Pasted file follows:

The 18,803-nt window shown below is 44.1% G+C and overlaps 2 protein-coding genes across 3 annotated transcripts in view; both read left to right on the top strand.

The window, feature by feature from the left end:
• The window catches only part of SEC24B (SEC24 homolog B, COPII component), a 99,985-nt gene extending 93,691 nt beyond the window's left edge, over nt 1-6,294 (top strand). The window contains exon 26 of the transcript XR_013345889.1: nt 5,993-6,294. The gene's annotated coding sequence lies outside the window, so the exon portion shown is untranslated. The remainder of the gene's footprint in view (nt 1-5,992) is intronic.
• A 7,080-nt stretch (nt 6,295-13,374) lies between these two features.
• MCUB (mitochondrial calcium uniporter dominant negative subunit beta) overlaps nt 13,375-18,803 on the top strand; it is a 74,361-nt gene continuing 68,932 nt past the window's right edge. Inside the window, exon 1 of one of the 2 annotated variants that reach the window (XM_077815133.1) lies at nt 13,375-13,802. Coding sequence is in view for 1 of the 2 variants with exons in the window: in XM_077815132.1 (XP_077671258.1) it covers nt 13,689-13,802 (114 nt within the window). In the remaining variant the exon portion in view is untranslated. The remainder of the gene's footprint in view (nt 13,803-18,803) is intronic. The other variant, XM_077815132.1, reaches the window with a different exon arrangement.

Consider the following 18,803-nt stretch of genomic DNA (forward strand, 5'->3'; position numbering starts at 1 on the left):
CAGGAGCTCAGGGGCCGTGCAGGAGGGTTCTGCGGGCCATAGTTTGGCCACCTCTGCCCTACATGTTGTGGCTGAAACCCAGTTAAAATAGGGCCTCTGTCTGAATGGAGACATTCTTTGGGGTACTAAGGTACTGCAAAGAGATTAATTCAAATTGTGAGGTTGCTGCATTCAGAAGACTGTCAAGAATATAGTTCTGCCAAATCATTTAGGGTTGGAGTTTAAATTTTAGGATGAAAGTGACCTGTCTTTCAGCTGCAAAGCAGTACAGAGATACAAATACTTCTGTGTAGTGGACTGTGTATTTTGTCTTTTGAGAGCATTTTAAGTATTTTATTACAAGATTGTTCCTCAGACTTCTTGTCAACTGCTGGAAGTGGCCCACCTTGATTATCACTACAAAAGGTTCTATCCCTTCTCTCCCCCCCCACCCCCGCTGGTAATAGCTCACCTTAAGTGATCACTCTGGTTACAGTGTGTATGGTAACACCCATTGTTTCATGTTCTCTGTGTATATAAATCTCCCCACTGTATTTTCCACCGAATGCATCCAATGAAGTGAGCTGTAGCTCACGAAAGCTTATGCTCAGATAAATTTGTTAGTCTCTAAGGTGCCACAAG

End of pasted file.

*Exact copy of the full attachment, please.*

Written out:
The 18,803-nt window shown below is 44.1% G+C and overlaps 2 protein-coding genes across 3 annotated transcripts in view; both read left to right on the top strand.

The window, feature by feature from the left end:
• The window catches only part of SEC24B (SEC24 homolog B, COPII component), a 99,985-nt gene extending 93,691 nt beyond the window's left edge, over nt 1-6,294 (top strand). The window contains exon 26 of the transcript XR_013345889.1: nt 5,993-6,294. The gene's annotated coding sequence lies outside the window, so the exon portion shown is untranslated. The remainder of the gene's footprint in view (nt 1-5,992) is intronic.
• A 7,080-nt stretch (nt 6,295-13,374) lies between these two features.
• MCUB (mitochondrial calcium uniporter dominant negative subunit beta) overlaps nt 13,375-18,803 on the top strand; it is a 74,361-nt gene continuing 68,932 nt past the window's right edge. Inside the window, exon 1 of one of the 2 annotated variants that reach the window (XM_077815133.1) lies at nt 13,375-13,802. Coding sequence is in view for 1 of the 2 variants with exons in the window: in XM_077815132.1 (XP_077671258.1) it covers nt 13,689-13,802 (114 nt within the window). In the remaining variant the exon portion in view is untranslated. The remainder of the gene's footprint in view (nt 13,803-18,803) is intronic. The other variant, XM_077815132.1, reaches the window with a different exon arrangement.

Consider the following 18,803-nt stretch of genomic DNA (forward strand, 5'->3'; position numbering starts at 1 on the left):
CAGGAGCTCAGGGGCCGTGCAGGAGGGTTCTGCGGGCCATAGTTTGGCCACCTCTGCCCTACATGTTGTGGCTGAAACCCAGTTAAAATAGGGCCTCTGTCTGAATGGAGACATTCTTTGGGGTACTAAGGTACTGCAAAGAGATTAATTCAAATTGTGAGGTTGCTGCATTCAGAAGACTGTCAAGAATATAGTTCTGCCAAATCATTTAGGGTTGGAGTTTAAATTTTAGGATGAAAGTGACCTGTCTTTCAGCTGCAAAGCAGTACAGAGATACAAATACTTCTGTGTAGTGGACTGTGTATTTTGTCTTTTGAGAGCATTTTAAGTATTTTATTACAAGATTGTTCCTCAGACTTCTTGTCAACTGCTGGAAGTGGCCCACCTTGATTATCACTACAAAAGGTTCTATCCCTTCTCTCCCCCCCCACCCCCGCTGGTAATAGCTCACCTTAAGTGATCACTCTGGTTACAGTGTGTATGGTAACACCCATTGTTTCATGTTCTCTGTGTATATAAATCTCCCCACTGTATTTTCCACCGAATGCATCCAATGAAGTGAGCTGTAGCTCACGAAAGCTTATGCTCAGATAAATTTGTTAGTCTCTAAGGTGCCACAAG